Arik Air, Aero Contractors, amongst other airlines in Africa, recorded a decline of 76.7% passengers.
The drop in passenger traffic was recorded amid the effect of the raging COVID-19 pandemic.
As seen in the passenger traffic survey of the International Air Transport Association’s (IATA) for November 2020, the drop in traffic among African carriers was a little improvement from the 77.2% drop in the previous month, yet the best performance among the regions.
Why the drop?
On a global scale, the aviation industry was among the sectors that were severely hit by COVID-19. As countries across the world embarked on lockdown to curtail the spread of the infectious disease, people were disallowed from travelling, a development that hurt airlines.
Unlike it looked for foreign airlines, it was worst for Nigerian airlines due to the economic recession the country plunged into for the second time in less than five years, and a decline in the domestic fleet capacity of operating carriers at the end of last year.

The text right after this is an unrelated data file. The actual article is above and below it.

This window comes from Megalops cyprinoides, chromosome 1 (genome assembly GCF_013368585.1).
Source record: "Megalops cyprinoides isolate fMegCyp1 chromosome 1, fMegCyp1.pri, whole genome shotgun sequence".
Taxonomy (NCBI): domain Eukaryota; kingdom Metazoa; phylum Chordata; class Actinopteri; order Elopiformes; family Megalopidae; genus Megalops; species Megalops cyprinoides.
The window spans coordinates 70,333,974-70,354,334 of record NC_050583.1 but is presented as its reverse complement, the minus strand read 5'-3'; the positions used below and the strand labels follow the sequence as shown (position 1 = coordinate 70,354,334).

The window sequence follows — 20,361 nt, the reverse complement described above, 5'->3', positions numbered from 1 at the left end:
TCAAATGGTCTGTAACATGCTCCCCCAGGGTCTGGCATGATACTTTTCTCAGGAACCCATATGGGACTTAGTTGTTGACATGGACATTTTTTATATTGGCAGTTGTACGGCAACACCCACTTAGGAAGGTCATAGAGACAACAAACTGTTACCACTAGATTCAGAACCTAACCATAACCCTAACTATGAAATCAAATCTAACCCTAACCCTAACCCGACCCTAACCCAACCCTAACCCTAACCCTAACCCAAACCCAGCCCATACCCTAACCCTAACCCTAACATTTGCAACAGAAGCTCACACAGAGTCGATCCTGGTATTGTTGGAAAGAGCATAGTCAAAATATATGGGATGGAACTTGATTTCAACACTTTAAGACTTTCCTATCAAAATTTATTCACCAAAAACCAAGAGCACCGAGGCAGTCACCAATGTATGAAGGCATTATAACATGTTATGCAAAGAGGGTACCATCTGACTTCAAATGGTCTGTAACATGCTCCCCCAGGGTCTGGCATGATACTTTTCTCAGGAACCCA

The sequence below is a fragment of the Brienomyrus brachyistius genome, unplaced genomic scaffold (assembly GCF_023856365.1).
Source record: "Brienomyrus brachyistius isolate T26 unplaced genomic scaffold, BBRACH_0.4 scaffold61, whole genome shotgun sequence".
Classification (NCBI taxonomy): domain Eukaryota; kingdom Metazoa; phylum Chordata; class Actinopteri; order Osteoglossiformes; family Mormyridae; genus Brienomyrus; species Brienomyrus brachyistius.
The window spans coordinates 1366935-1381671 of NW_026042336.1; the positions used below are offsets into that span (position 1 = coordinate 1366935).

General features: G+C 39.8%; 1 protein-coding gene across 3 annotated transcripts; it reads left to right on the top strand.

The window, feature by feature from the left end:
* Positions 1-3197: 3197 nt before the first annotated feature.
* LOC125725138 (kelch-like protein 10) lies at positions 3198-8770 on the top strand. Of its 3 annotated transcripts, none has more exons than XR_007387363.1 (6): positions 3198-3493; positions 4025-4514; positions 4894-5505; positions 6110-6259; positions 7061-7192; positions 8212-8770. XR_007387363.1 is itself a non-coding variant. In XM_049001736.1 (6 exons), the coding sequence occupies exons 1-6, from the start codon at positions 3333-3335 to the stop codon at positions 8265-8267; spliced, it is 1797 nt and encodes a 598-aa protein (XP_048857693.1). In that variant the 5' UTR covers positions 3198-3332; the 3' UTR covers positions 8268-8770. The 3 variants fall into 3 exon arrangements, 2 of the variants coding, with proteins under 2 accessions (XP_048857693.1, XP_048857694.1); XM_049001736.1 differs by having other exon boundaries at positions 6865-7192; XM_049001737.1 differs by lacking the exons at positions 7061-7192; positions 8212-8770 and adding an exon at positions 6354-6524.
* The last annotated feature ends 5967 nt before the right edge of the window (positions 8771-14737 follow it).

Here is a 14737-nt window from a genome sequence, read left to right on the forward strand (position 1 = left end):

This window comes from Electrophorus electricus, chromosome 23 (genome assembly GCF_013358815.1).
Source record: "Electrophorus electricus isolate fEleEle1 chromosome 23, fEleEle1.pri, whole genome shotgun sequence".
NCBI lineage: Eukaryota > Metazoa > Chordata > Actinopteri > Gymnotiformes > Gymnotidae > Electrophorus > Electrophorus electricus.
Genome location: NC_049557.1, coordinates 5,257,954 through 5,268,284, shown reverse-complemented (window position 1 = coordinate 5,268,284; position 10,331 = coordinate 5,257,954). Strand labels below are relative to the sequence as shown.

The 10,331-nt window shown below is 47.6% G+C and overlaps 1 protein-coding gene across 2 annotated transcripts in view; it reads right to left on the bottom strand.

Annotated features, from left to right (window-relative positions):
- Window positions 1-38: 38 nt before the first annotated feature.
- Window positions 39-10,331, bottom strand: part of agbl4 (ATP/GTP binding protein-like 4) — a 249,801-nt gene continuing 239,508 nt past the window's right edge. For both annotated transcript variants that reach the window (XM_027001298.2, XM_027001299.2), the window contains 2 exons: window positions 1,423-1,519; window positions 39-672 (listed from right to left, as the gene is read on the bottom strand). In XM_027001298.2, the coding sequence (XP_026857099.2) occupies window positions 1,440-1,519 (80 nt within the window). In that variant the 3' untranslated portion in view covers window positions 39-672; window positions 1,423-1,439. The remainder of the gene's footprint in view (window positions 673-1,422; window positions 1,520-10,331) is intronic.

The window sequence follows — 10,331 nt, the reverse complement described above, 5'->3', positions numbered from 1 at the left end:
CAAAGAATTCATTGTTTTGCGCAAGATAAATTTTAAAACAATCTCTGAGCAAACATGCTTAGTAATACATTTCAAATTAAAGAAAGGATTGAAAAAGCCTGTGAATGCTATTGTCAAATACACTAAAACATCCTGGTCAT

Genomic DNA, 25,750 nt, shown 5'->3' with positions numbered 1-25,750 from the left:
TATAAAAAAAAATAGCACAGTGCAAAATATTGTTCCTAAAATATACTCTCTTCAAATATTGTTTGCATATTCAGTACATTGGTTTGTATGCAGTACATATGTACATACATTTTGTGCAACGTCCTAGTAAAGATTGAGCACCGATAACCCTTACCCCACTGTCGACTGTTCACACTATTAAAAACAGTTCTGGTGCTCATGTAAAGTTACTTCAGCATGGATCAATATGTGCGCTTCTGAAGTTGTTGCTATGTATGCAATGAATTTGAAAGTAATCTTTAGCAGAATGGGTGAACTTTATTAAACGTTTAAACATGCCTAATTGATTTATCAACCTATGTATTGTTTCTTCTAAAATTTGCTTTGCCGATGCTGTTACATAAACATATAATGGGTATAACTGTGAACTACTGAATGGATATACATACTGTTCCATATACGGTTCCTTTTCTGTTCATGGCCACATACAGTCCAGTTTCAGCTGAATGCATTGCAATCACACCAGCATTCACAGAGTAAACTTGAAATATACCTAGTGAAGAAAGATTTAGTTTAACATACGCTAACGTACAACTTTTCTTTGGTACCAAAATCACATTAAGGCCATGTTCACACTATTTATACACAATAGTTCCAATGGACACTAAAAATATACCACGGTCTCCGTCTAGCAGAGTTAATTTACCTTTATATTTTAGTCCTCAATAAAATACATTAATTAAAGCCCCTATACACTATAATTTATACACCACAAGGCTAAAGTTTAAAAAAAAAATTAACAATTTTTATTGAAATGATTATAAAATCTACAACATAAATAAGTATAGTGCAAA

Possible solution for the airlines
Alexandre de Juniac, IATA’s Director-General (DG) and Chief Executive Officer (CEO), revealed how affected airlines can get their feet on the ground again.
According to Juniac, COVID-19 vaccines offer the long-term solution for airlines to recover in relation to passenger traffic.
While lamenting government’s response to COVID-19, the IATA boss maintained that in the mean time, testing for the virus should be taking seriously.
“That’s because governments responded to new outbreaks with even more severe travel restrictions and quarantine measures. This is inefficient. Such measures increase hardship for millions. Vaccines offer the long-term solution.
“In the meantime, testing is the best way that we see to stop the spread of the virus and start economic recovery. How much more anguish do people need to go through—job losses, mental stress—before governments will understand that?” he stated.